The days were long, the nights monotonous, recalls retired Sgt. 1st Class Ezechial Bermea, of his 1966 tour in Vietnam.
He boarded a ship in Oakland, Calif., and after a 22-night journey, entered the war-torn jungle nation as the conflict was still building.
“We got to where we were going and there was nothing, no tents, no nothing. We had to erect camp that day, and at midnight we were still putting up camp,” Bermea said.
He joined the 21st Supply and Service Company, and spent the next 12 months distributing rations to the units stationed in the area.
“At night you could see the napalm bombs; just a big, huge orange flame coming up, and you could see the helicopters shooting and the (tracers of the) bullets. ... We saw a lot of action, but we never witnessed it,” Bermea said.
Aside from the occasional excursion to a nearby post exchange at the 1st Cavalry Division camp, Bermea said there was little to keep the soldiers occupied when they weren’t on the job.
“There was nothing to do. Once the sun goes down, you can go nowhere. You’re stuck to your hooch, and your weapon right next to you,” he said.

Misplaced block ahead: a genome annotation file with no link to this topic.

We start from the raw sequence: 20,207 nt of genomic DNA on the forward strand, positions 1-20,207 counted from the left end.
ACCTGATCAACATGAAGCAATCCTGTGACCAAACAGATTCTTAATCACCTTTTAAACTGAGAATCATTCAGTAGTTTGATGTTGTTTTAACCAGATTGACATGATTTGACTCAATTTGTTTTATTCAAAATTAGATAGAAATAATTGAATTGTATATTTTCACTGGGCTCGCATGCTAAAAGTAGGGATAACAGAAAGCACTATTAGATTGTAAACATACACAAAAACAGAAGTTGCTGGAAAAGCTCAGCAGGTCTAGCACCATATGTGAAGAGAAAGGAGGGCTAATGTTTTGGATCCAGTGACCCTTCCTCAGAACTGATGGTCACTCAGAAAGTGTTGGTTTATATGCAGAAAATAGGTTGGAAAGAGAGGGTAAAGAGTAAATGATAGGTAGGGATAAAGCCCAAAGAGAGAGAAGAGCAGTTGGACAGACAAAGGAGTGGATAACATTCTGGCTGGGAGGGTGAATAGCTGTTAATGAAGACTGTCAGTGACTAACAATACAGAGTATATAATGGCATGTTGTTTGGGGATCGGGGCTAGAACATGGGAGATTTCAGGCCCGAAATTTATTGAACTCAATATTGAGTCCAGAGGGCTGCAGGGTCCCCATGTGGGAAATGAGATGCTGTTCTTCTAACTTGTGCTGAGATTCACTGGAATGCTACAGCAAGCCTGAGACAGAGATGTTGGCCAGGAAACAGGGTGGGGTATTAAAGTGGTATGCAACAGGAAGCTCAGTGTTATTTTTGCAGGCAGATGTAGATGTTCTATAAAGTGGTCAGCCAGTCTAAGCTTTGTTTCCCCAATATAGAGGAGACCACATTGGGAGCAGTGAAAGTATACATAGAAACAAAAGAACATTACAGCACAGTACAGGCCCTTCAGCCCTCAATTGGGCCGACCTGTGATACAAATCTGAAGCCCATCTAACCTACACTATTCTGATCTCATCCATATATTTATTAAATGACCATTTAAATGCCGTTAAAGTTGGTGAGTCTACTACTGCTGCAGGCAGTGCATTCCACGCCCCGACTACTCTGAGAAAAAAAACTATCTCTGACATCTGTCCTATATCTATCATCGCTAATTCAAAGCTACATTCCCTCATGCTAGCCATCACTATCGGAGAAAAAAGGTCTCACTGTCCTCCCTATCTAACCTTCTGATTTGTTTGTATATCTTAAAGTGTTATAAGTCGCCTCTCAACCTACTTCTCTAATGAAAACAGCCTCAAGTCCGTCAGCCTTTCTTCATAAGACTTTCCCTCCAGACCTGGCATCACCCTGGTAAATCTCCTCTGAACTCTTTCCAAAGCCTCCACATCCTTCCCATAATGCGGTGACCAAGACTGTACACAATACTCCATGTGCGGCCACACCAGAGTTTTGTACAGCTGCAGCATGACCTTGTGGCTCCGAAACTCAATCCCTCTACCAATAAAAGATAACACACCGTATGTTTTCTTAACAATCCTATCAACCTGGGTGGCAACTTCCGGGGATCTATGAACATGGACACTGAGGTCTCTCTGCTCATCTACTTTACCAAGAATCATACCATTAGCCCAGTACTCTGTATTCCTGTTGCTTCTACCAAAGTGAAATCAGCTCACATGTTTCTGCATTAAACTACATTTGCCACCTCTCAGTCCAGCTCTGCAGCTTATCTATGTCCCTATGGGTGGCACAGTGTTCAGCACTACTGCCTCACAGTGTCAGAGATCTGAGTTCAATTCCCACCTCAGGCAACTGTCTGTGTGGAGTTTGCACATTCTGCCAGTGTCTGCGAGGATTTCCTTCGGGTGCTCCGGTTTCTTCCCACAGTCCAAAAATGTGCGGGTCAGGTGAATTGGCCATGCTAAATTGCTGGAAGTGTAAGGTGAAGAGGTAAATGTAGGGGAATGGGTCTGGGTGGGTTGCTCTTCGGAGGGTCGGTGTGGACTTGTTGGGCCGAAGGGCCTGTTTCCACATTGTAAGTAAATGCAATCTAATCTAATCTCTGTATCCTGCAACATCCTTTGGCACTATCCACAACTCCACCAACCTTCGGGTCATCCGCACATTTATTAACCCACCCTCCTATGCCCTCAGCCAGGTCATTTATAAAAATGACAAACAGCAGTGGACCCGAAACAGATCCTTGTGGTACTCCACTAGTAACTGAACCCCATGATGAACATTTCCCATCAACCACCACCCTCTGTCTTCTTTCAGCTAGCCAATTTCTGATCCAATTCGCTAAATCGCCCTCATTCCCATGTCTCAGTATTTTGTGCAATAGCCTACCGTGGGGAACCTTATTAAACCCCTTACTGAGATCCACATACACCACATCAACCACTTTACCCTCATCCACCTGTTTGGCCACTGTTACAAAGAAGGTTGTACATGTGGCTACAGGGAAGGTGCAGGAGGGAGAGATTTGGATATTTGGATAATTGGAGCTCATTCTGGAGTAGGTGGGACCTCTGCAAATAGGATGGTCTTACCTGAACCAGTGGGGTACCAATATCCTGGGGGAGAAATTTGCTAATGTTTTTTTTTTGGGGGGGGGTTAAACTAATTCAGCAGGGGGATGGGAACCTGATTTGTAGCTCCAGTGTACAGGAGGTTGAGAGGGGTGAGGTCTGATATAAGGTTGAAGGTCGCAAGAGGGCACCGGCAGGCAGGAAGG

The Harker Heights resident recalls the monotony affecting some more than others, particularly those in his unit with families of their own.
“Especially the ones that were married, they cried every night. There’s no holidays, there’s no Saturdays, no Sundays. Every day’s a Monday. We worked from 7 o’clock in the morning to 7 o’clock at night,” he said.
The soldiers were given the option to extend their tour, but Bermea declined, and returned home in 1967.
“I didn’t want to go back. I was lucky because we went over there during the buildup, but I had enough. One year was enough for me, and I didn’t want to go back, and I never did go back,” he said.
From the other side of the world, he was unaware of the political climate back in the U.S., but realized the polarizing views of the war upon his arrival at the Seattle airport, where he remembers an unwelcoming crowd there to receive them.
“At that time you still had full combat gear and your weapon. They were throwing trash and sodas in cups full of ice as we were walking through that ramp,” he said.
After retiring from active duty in 1985, Bermea returned to working for Army logistics, this time as a civilian.
He and his family have lived in the area for more than 20 years.
From his time in Vietnam, Bermea keeps his combat fatigues, as well as some difficult memories, which he tries not to think about.
“I don’t talk about it, and I do not watch war movies. Why would I want to watch war movies, when I was actually in the real thing,” he said.